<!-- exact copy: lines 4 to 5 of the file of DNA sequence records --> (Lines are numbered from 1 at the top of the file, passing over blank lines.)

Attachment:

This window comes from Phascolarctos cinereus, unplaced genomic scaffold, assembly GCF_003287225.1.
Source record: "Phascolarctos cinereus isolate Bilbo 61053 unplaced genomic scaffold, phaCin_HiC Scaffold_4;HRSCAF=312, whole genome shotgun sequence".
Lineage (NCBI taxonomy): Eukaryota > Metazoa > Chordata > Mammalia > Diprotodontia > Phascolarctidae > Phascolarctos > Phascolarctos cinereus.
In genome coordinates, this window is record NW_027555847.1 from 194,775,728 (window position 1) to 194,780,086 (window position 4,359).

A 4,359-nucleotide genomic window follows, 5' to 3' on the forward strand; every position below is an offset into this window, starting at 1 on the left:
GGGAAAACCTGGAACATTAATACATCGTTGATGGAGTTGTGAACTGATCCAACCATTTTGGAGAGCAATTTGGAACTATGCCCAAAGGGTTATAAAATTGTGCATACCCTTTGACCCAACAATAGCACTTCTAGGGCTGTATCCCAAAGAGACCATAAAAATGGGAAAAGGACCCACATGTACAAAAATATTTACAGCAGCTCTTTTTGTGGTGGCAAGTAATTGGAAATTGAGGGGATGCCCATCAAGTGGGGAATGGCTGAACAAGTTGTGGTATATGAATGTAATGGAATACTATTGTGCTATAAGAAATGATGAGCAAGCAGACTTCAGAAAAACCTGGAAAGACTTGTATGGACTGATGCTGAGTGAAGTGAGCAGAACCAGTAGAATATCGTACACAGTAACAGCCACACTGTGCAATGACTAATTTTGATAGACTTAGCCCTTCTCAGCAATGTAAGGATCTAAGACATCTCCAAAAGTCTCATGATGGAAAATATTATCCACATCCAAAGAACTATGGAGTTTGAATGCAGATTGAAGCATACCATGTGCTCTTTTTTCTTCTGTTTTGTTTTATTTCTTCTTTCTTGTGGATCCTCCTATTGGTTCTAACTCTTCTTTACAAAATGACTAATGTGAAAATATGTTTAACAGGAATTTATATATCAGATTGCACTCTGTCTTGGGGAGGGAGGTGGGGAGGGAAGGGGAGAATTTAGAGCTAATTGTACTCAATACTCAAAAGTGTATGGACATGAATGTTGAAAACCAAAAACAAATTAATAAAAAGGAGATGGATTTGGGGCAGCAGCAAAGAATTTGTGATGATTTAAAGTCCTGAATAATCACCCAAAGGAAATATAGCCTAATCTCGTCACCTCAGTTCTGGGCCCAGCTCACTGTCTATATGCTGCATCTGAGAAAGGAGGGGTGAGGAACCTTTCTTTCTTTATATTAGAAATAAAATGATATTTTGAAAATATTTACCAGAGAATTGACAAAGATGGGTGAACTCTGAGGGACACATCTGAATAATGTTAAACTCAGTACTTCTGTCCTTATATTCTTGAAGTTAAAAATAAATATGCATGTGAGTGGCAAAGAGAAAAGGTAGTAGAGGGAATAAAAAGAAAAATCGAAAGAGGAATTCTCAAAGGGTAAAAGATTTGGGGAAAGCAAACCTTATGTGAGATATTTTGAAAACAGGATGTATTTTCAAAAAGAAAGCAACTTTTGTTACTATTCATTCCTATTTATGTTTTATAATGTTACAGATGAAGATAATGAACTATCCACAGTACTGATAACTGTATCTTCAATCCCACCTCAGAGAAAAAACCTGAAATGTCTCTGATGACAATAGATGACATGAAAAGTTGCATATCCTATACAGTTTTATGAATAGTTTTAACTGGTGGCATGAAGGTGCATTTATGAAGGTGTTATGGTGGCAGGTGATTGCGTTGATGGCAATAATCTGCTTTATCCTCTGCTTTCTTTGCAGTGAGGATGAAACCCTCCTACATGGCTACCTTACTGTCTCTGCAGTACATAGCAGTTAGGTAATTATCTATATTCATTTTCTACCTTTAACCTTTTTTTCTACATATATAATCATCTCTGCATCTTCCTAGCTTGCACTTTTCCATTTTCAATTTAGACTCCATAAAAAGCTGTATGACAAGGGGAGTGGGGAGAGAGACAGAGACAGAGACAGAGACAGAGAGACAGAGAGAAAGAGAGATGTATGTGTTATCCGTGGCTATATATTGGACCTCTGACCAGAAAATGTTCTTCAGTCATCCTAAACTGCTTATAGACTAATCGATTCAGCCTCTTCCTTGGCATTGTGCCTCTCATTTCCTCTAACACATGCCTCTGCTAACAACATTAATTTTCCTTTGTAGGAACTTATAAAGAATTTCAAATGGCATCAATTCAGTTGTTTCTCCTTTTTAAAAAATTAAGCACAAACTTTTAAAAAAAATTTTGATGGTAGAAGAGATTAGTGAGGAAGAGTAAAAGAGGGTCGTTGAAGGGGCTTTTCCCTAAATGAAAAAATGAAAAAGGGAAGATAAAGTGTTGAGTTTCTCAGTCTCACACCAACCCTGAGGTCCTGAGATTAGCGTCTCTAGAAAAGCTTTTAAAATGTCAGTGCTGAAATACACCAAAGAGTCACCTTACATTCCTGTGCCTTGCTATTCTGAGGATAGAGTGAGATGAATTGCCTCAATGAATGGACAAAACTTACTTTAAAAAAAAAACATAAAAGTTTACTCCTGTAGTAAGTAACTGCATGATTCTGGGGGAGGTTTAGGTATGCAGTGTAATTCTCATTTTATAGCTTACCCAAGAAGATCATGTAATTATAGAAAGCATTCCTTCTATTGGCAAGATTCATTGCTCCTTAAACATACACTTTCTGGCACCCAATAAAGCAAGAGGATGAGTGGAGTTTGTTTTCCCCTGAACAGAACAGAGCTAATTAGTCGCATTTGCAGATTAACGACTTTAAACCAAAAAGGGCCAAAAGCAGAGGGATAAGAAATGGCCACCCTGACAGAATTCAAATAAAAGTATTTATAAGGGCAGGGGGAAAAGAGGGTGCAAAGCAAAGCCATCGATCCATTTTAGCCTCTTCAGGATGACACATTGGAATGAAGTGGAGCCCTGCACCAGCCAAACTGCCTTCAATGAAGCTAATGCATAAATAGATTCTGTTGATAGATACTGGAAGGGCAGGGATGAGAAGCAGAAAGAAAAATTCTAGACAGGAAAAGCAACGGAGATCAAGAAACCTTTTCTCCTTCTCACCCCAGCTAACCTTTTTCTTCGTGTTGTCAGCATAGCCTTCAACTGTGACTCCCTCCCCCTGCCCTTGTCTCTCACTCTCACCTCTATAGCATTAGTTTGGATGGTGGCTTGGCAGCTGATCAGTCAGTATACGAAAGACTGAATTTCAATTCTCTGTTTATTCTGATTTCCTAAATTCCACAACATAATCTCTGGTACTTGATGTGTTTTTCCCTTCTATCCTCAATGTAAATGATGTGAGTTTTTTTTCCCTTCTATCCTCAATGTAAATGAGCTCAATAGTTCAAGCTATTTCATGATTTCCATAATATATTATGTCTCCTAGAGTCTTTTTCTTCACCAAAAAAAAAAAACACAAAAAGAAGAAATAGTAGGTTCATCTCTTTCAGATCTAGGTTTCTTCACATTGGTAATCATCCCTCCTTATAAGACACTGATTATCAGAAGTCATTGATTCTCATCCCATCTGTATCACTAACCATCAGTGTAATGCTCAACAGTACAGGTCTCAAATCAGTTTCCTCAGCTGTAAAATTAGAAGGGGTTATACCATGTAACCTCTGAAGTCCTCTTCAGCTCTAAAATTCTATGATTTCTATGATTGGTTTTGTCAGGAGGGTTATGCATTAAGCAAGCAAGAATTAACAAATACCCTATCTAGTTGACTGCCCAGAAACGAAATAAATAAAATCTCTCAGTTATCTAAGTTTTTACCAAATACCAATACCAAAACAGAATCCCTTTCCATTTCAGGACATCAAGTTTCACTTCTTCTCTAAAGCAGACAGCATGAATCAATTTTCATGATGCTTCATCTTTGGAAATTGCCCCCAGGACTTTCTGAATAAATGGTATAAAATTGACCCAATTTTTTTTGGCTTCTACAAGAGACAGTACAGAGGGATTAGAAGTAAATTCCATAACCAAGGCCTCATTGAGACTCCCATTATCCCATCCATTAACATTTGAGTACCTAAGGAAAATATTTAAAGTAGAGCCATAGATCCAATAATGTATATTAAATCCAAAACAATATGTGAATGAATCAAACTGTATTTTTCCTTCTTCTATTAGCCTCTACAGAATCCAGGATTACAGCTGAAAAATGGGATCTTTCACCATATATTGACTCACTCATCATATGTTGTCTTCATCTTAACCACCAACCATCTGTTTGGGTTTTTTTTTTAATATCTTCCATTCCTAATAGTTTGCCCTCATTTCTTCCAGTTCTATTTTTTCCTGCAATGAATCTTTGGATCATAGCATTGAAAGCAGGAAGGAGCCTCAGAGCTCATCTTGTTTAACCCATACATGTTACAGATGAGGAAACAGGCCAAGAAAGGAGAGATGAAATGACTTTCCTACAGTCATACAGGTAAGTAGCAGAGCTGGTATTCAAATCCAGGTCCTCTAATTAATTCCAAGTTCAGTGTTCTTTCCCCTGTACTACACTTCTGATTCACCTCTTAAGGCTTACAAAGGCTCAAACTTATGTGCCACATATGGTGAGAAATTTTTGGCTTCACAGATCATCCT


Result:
In genome coordinates, this window is record NW_027555847.1 from 194,775,728 (window position 1) to 194,780,086 (window position 4,359).

A 4,359-nucleotide genomic window follows, 5' to 3' on the forward strand; every position below is an offset into this window, starting at 1 on the left: